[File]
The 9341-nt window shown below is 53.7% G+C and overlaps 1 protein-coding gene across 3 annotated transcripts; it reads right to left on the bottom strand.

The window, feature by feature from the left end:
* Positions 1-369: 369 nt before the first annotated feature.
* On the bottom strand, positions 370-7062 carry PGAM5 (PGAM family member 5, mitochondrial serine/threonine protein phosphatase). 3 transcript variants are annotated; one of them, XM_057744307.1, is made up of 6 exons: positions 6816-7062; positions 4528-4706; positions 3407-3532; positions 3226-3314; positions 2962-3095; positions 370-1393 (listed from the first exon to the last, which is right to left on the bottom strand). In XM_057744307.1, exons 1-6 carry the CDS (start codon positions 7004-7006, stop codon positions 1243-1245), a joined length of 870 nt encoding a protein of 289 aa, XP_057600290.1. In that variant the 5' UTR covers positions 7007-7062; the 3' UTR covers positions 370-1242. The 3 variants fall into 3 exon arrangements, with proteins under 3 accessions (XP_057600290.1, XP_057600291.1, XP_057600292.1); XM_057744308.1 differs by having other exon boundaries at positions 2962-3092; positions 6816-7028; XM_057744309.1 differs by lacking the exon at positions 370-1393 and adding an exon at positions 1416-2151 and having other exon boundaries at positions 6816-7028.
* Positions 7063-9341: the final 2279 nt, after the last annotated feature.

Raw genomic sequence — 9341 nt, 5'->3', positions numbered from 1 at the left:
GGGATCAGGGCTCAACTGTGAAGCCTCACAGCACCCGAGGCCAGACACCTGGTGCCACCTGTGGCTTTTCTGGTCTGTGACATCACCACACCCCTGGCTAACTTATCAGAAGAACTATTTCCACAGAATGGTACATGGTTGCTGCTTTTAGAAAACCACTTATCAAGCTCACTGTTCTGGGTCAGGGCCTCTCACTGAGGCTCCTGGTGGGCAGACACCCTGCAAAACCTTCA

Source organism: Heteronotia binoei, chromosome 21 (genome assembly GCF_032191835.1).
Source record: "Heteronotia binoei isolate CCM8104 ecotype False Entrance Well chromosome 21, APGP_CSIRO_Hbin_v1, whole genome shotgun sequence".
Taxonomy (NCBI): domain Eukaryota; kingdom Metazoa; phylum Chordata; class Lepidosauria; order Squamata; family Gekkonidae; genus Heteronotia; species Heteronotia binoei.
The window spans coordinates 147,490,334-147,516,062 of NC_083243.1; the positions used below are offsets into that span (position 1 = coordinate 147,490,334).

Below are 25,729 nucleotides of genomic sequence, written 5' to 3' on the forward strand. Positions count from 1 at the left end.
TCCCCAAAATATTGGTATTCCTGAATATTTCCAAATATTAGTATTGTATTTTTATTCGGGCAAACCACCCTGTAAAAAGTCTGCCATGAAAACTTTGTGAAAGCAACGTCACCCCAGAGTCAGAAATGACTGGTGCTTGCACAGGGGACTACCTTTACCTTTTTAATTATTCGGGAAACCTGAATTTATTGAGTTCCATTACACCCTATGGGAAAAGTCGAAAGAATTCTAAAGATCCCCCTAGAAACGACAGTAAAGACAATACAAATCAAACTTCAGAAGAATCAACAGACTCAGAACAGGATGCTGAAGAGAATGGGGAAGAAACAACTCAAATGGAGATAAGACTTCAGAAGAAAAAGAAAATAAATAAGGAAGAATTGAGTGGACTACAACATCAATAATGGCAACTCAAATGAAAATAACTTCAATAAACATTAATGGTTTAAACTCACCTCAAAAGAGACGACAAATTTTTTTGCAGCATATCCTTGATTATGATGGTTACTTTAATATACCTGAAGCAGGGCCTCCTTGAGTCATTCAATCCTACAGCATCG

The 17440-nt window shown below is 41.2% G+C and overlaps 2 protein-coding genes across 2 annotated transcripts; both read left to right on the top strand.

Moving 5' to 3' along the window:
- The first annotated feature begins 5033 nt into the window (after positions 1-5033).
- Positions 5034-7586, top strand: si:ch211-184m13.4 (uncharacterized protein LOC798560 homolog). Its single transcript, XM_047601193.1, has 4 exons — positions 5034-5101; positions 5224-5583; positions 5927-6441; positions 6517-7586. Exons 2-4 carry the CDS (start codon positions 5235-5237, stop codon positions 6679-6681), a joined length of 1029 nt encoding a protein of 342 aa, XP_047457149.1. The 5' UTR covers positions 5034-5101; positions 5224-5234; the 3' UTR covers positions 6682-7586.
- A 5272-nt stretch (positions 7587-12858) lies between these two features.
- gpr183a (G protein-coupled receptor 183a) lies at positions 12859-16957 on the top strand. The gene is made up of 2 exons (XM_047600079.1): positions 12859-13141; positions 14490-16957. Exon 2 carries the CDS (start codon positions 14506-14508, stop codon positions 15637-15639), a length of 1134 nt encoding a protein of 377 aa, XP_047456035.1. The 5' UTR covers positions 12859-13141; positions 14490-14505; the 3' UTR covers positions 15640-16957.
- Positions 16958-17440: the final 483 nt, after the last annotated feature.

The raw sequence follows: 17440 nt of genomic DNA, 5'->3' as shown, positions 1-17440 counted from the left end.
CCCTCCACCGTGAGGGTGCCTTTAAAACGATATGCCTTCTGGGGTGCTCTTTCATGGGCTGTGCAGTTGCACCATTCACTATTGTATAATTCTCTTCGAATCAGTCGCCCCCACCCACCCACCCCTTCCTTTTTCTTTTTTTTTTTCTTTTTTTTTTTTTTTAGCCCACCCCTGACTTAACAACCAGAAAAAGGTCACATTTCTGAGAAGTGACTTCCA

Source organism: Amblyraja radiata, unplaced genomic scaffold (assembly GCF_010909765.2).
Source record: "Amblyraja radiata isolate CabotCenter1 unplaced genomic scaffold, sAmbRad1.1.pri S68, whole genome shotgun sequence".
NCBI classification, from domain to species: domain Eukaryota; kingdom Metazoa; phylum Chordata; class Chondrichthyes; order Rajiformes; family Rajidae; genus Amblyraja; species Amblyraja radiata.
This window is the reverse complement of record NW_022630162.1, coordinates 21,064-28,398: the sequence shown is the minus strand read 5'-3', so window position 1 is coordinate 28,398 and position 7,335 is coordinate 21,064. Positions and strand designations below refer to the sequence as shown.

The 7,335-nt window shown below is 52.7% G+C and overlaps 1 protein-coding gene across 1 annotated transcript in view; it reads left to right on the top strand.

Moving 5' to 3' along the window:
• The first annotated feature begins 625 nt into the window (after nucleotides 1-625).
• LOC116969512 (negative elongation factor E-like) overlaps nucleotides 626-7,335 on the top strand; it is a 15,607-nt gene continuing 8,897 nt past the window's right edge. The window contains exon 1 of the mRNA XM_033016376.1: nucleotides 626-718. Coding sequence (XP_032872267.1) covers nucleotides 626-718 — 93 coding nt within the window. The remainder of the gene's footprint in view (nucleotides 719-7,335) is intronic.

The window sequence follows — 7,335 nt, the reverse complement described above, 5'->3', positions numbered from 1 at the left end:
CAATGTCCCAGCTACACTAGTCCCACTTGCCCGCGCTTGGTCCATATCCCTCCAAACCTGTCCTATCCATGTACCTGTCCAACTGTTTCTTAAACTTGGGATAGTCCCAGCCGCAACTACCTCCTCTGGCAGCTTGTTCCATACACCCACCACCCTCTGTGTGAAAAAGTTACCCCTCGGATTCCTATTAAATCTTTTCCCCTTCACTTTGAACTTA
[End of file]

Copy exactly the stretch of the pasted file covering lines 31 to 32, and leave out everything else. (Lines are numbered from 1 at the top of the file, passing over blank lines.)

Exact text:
The window sequence follows — 7,335 nt, the reverse complement described above, 5'->3', positions numbered from 1 at the left end:
CAATGTCCCAGCTACACTAGTCCCACTTGCCCGCGCTTGGTCCATATCCCTCCAAACCTGTCCTATCCATGTACCTGTCCAACTGTTTCTTAAACTTGGGATAGTCCCAGCCGCAACTACCTCCTCTGGCAGCTTGTTCCATACACCCACCACCCTCTGTGTGAAAAAGTTACCCCTCGGATTCCTATTAAATCTTTTCCCCTTCACTTTGAACTTA